At the broadcaster’s KSTP and KSTC in Minneapolis, News Director Lindsay Radford is looking for reporters with ability, not just affordability. “We still value paying talented reporters,” she says, and she’s willing to wait for individuals who not only bring news know-how, but also the perspective that comes with time.
Hubbard Puts Premium On News Experience
So often we hear that when it comes to hiring news staff, TV stations are opting for young (cheap) reporters who can shoot, post, print and tweet all in one fell swoop.
But a pair of stations in Minneapolis-St. Paul (DMA 15) is bucking the trend, banking its reputation on something so old that it’s new again: experienced reporters who can tell a story.
“It’s our job everyday to track and uncover and break stories in this community,” says Lindsay Radford, news director for Hubbard Broadcasting’s ABC affiliate KSTP and independent KSTC. “If you can’t do that, doing the shooting doesn’t really make up for it,” she says.
Case in point: Mark Saxenmeyer, a reporter with 17 years in Chicago started at KTSP-KSTC this week, filling a job that had been vacant since March.
Radford’s staff of 15 reporters also includes Jay Knolls, a nearly 30-year TV veteran, who Radford recently re-hired after a five year detour into radio; political reporter Tom Hauser, who next year will mark his 20th anniversary at the station; and Bob McNaney, who has been on board since 1995.
Radford says when it comes to hiring, she puts candidates’ ability over affordability — a luxury she knows many news directors don’t have. She credits her stations’ owner, Hubbard Broadcasting, for allowing her to do that. “The financial value of a reporter isn’t what it used to be in some station groups,” she says. “I think we still value paying talented reporters.”
Steve Dickstein, a Philadelphia attorney who represents TV talent, says that is not something he hears regularly — if at all.
“In my experience, stations are trying to cap costs,” he says. “That quality, at this point, is diminishing is a foregone conclusion. To the extent that a Hubbard station, or any station, is looking to leverage experience, maturity, analysis, insight, historical context and political awareness, it’s a wonderful thing.”
Radford says the problem with TV journalism is reflected in the job applications she sees. “When we look at reporter tapes, so many young reporters are just focusing on turning and burning and not focusing on storytelling,” she says. “The seasoned journalist who can do the digging and pull together a great investigative story that still has storytelling, that’s a pretty rare find these days.”
The Hubbard stations produce 6.5 hours of news a day, slightly less than rival KMSP, a Fox O&O, which produces seven hours daily.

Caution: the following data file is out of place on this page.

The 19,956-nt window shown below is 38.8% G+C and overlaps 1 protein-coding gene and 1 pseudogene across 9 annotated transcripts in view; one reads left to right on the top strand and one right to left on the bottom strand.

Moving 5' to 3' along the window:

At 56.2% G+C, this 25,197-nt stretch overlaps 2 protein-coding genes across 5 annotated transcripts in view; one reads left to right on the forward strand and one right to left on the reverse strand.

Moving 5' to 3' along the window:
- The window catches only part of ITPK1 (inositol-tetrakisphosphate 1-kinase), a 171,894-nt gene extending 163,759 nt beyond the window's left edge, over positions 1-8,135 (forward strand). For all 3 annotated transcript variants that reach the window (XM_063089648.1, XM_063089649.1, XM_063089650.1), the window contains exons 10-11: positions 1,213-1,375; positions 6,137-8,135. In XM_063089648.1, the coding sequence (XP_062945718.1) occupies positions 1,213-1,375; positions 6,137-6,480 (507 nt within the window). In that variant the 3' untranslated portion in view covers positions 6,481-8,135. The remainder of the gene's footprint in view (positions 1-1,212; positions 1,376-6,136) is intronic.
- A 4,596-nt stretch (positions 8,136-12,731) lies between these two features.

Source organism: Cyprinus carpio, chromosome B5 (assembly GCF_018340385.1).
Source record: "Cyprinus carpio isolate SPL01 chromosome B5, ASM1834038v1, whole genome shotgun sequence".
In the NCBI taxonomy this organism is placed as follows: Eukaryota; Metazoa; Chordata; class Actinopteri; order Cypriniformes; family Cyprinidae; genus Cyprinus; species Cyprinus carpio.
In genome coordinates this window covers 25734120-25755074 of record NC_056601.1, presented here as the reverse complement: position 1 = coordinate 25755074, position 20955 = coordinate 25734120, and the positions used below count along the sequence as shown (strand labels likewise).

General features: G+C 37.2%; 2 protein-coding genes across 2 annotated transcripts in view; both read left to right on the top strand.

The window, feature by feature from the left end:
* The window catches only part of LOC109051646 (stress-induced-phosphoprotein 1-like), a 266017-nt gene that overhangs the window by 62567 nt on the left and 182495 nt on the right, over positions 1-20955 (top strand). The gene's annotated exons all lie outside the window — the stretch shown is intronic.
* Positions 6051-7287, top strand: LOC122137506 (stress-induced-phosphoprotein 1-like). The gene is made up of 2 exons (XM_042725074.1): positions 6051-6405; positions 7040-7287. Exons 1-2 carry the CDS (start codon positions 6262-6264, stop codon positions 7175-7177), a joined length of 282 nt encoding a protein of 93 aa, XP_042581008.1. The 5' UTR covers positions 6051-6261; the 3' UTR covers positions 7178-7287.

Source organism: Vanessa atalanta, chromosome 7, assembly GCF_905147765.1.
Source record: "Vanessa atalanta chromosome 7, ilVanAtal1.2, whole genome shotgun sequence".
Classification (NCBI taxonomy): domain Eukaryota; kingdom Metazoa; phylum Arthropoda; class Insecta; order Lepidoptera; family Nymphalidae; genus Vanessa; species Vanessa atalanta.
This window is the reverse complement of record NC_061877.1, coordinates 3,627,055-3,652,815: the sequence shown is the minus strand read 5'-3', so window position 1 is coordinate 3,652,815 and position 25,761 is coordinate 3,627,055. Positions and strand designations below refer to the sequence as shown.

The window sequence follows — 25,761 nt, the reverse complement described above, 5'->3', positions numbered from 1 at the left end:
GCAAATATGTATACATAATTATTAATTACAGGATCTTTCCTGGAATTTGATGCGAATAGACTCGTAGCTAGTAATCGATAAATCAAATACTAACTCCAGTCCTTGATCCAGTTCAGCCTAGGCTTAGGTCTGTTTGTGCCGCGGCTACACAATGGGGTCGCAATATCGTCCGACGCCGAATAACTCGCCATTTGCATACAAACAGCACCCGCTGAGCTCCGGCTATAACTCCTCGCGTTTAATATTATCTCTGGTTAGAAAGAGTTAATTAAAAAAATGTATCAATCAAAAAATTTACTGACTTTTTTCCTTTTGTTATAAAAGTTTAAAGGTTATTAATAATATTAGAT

The results are mixed. Among adults 25-54 starting Sept. 19, KSTP was rated No. 1 at 5 a.m. The station tied for second with its 6 a.m. newscast and ranked No. 2 at 11 a.m. Its 5 p.m. and 6 p.m. news ranked No. 3.
Saxenmeyer, 45, whose 17-year career at WFLD, the Fox O&O in Chicago, ended nine months ago when his contract was not renewed, says that after applying to every station in Chicago — twice — he considers himself lucky to have landed at KSTP, the station he watched growing up in Minneapolis, even if it requires a move to a smaller market.
“What’s most heartening is they’re interested in hiring someone who has some grey hair and who — in their words — has ‘life experience’ as well as TV and reporting experience,” he says.
“In an age when it seems being a ‘veteran,’ a.k.a. over the age of 40, in the TV news business puts a bull’s-eye on your back, and people with little or no experience are landing the jobs — even in the third largest TV market — let’s just say I’m thrilled to be given this opportunity,” he says.
Which doesn’t mean that Radford doesn’t know — or value — a good, young reporter when she sees it. “But we are only willing to go so far as to how many young reporters we have at a time,” she says. “We have a scale and we don’t want to upset that.”
The staff now includes just one young MMJ — Mitch Pittman, whose job at KSTP is just the second of his career, but who has, Radford says, “that true journalism passion.”
He is “teaching our older reporters new tricks and how to be more efficient in the field,” Radford says.
Also, Radford recently began offering reporters three-year contracts instead of two-year contracts after losing a talented young MMJ, Robert Moses, to WNYW, the Fox O&O in New York.
“We made a mistake,” Radford says. “If we are going to take on someone, it’s going to be for longer. If we’re going to put in the training, we’re going to reap the benefits.”
None of which means there’s a flood of experienced reporters banging down Radford’s door asking for jobs.
In addition to being “pretty picky,” Radford says it’s not an easy sell convincing reporters used to larger markets to come to Minneapolis, and those who do often want anchor slots.
And it’s not necessarily much easier attracting experienced reporters from smaller markets either, she says. The kind of she wants are usually invested in their communities, with families and houses, she says.
Nonetheless, Radford says she’s willing to wait for individuals who not only bring news know-how, but also the perspective that comes with time.
That’s why a job like Saxenmeyer’s took seven months to fill, she says. “That’s a long time.”
Diana Marszalek writes about local TV news every other week in her Air Check column. You can reach her for comment on this column or with ideas for upcoming ones at [email protected]. For other Air Check stories, click here.